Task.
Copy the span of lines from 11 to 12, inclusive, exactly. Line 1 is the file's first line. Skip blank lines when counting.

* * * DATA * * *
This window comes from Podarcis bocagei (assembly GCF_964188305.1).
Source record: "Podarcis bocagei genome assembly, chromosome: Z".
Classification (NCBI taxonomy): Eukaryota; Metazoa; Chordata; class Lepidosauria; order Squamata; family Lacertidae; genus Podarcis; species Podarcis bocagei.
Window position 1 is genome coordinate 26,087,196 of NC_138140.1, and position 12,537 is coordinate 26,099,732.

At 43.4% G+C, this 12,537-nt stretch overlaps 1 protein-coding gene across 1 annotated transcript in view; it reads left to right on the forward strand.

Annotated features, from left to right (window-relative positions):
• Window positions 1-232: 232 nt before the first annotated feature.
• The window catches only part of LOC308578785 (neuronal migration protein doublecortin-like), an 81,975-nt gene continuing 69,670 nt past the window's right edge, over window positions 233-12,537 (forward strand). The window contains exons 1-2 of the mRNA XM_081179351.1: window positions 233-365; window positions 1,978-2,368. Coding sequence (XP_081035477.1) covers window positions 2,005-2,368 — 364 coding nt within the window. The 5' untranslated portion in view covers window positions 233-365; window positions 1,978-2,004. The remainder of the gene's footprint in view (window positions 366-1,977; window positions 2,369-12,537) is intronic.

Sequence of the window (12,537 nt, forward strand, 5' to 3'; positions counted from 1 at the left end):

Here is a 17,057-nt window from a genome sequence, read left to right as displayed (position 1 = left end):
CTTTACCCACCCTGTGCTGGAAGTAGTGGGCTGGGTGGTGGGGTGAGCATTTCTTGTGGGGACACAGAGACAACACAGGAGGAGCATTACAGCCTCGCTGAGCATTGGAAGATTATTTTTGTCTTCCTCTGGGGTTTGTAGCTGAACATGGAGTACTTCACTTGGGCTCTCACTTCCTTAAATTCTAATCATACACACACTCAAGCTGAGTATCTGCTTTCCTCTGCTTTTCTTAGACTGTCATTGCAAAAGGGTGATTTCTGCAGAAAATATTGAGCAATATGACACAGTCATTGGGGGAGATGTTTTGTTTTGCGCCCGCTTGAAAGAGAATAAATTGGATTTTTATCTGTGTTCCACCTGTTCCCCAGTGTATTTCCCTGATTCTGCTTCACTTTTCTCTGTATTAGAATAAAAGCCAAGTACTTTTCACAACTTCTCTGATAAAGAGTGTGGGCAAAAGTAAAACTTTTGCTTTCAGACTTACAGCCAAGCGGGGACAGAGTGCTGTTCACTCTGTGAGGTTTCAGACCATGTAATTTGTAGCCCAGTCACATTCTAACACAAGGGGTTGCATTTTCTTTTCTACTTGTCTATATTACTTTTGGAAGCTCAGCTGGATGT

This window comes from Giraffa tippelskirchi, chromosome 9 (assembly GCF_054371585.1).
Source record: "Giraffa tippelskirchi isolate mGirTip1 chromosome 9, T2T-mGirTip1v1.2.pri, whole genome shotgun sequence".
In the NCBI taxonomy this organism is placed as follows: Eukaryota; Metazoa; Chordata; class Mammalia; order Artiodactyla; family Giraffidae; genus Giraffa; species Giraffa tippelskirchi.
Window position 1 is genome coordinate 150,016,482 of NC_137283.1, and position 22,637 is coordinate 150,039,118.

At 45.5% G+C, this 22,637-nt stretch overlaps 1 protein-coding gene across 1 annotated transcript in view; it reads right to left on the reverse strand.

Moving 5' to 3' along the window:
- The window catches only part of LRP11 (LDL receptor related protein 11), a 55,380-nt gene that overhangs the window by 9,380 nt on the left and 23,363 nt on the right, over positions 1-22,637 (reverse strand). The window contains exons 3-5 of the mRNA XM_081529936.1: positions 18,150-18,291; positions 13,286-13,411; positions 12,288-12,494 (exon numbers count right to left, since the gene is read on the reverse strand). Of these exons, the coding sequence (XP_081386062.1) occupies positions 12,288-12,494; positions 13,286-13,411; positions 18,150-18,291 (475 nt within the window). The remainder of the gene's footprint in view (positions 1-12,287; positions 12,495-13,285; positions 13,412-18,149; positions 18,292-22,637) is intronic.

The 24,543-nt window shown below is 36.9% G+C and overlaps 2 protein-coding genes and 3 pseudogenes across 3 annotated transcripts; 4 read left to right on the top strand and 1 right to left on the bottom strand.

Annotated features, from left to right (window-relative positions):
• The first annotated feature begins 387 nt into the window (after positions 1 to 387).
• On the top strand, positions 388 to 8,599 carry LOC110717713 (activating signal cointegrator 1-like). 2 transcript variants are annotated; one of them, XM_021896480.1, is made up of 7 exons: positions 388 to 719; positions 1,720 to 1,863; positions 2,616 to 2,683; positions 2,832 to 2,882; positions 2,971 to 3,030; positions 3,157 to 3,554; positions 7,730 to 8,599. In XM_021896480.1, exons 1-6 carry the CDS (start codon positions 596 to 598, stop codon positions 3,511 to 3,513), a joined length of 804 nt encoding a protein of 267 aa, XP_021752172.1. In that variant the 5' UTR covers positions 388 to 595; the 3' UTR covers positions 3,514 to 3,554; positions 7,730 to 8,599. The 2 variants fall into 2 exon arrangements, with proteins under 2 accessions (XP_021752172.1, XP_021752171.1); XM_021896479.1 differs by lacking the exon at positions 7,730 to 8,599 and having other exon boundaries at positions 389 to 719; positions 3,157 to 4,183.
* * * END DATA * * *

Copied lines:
CTTTACCCACCCTGTGCTGGAAGTAGTGGGCTGGGTGGTGGGGTGAGCATTTCTTGTGGGGACACAGAGACAACACAGGAGGAGCATTACAGCCTCGCTGAGCATTGGAAGATTATTTTTGTCTTCCTCTGGGGTTTGTAGCTGAACATGGAGTACTTCACTTGGGCTCTCACTTCCTTAAATTCTAATCATACACACACTCAAGCTGAGTATCTGCTTTCCTCTGCTTTTCTTAGACTGTCATTGCAAAAGGGTGATTTCTGCAGAAAATATTGAGCAATATGACACAGTCATTGGGGGAGATGTTTTGTTTTGCGCCCGCTTGAAAGAGAATAAATTGGATTTTTATCTGTGTTCCACCTGTTCCCCAGTGTATTTCCCTGATTCTGCTTCACTTTTCTCTGTATTAGAATAAAAGCCAAGTACTTTTCACAACTTCTCTGATAAAGAGTGTGGGCAAAAGTAAAACTTTTGCTTTCAGACTTACAGCCAAGCGGGGACAGAGTGCTGTTCACTCTGTGAGGTTTCAGACCATGTAATTTGTAGCCCAGTCACATTCTAACACAAGGGGTTGCATTTTCTTTTCTACTTGTCTATATTACTTTTGGAAGCTCAGCTGGATGT

This window comes from Giraffa tippelskirchi, chromosome 9 (assembly GCF_054371585.1).